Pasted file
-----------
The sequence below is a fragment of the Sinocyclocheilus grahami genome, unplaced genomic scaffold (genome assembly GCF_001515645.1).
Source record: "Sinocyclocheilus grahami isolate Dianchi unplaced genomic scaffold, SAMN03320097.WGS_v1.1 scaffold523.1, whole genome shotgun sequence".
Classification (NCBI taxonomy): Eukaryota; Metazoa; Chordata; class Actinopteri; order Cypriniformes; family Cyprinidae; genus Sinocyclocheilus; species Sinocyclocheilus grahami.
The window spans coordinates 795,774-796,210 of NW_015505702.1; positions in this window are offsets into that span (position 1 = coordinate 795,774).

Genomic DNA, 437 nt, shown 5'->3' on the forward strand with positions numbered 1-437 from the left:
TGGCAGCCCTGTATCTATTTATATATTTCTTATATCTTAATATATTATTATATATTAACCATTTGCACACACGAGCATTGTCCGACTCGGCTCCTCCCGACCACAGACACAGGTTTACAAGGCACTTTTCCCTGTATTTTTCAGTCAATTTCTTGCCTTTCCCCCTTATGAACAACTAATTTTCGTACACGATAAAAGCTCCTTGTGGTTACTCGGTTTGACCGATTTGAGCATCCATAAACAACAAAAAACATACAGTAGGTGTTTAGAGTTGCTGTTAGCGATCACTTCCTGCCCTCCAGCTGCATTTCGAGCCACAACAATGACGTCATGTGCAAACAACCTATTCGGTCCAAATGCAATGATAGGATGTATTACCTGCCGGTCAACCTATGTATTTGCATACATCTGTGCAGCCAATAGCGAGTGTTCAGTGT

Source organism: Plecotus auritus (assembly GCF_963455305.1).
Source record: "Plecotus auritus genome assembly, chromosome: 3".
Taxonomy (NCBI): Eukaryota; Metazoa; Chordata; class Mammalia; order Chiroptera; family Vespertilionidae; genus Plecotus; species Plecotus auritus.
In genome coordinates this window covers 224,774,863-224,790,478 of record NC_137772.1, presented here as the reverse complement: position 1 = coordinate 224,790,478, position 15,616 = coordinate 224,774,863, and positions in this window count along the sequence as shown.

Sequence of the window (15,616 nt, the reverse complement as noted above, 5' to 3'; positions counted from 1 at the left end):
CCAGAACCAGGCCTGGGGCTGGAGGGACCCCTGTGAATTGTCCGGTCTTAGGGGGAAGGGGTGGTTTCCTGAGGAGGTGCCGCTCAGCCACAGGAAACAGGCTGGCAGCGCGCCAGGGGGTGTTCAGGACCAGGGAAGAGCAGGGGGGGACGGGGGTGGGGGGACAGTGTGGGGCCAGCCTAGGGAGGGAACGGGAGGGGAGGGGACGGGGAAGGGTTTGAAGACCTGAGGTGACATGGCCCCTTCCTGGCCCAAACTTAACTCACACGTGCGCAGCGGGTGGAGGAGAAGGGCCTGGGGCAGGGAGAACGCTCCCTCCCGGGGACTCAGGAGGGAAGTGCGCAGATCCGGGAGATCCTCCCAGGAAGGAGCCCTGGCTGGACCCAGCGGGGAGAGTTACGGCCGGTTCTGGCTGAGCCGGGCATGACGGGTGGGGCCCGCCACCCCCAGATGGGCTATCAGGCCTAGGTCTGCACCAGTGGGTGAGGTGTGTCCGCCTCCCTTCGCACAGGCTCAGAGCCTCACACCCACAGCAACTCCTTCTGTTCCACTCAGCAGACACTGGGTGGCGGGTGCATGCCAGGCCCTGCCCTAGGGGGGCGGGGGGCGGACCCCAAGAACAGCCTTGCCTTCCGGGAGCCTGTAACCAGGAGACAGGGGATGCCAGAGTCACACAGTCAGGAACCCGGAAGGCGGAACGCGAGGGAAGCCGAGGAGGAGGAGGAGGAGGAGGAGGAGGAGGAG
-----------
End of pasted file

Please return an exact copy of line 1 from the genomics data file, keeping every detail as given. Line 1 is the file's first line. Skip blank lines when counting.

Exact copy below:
The sequence below is a fragment of the Sinocyclocheilus grahami genome, unplaced genomic scaffold (genome assembly GCF_001515645.1).